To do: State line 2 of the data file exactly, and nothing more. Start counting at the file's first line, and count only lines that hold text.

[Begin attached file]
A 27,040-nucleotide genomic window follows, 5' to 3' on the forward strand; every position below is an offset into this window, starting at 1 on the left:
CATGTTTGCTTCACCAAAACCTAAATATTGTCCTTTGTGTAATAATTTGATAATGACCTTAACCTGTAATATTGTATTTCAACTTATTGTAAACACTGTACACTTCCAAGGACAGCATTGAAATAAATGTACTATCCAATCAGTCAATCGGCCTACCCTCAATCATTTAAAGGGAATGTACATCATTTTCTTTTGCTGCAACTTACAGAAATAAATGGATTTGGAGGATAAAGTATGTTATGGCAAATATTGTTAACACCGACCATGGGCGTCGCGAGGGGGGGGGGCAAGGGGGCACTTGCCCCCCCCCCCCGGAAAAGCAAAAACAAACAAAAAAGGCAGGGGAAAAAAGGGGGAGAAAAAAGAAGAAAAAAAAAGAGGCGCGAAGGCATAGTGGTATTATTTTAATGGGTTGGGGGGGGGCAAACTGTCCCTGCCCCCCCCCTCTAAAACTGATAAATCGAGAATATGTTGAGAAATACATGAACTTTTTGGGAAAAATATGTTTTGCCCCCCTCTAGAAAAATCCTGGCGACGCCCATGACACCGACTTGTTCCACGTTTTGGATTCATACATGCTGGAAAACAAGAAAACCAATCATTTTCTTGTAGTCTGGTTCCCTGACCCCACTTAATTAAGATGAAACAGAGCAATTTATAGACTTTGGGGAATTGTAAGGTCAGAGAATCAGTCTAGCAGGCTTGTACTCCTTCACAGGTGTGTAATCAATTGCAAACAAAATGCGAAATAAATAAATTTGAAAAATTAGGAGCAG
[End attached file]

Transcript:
CATGTTTGCTTCACCAAAACCTAAATATTGTCCTTTGTGTAATAATTTGATAATGACCTTAACCTGTAATATTGTATTTCAACTTATTGTAAACACTGTACACTTCCAAGGACAGCATTGAAATAAATGTACTATCCAATCAGTCAATCGGCCTACCCTCAATCATTTAAAGGGAATGTACATCATTTTCTTTTGCTGCAACTTACAGAAATAAATGGATTTGGAGGATAAAGTATGTTATGGCAAATATTGTTAACACCGACCATGGGCGTCGCGAGGGGGGGGGGCAAGGGGGCACTTGCCCCCCCCCCCCGGAAAAGCAAAAACAAACAAAAAAGGCAGGGGAAAAAAGGGGGAGAAAAAAGAAGAAAAAAAAAGAGGCGCGAAGGCATAGTGGTATTATTTTAATGGGTTGGGGGGGGGCAAACTGTCCCTGCCCCCCCCCTCTAAAACTGATAAATCGAGAATATGTTGAGAAATACATGAACTTTTTGGGAAAAATATGTTTTGCCCCCCTCTAGAAAAATCCTGGCGACGCCCATGACACCGACTTGTTCCACGTTTTGGATTCATACATGCTGGAAAACAAGAAAACCAATCATTTTCTTGTAGTCTGGTTCCCTGACCCCACTTAATTAAGATGAAACAGAGCAATTTATAGACTTTGGGGAATTGTAAGGTCAGAGAATCAGTCTAGCAGGCTTGTACTCCTTCACAGGTGTGTAATCAATTGCAAACAAAATGCGAAATAAATAAATTTGAAAAATTAGGAGCAG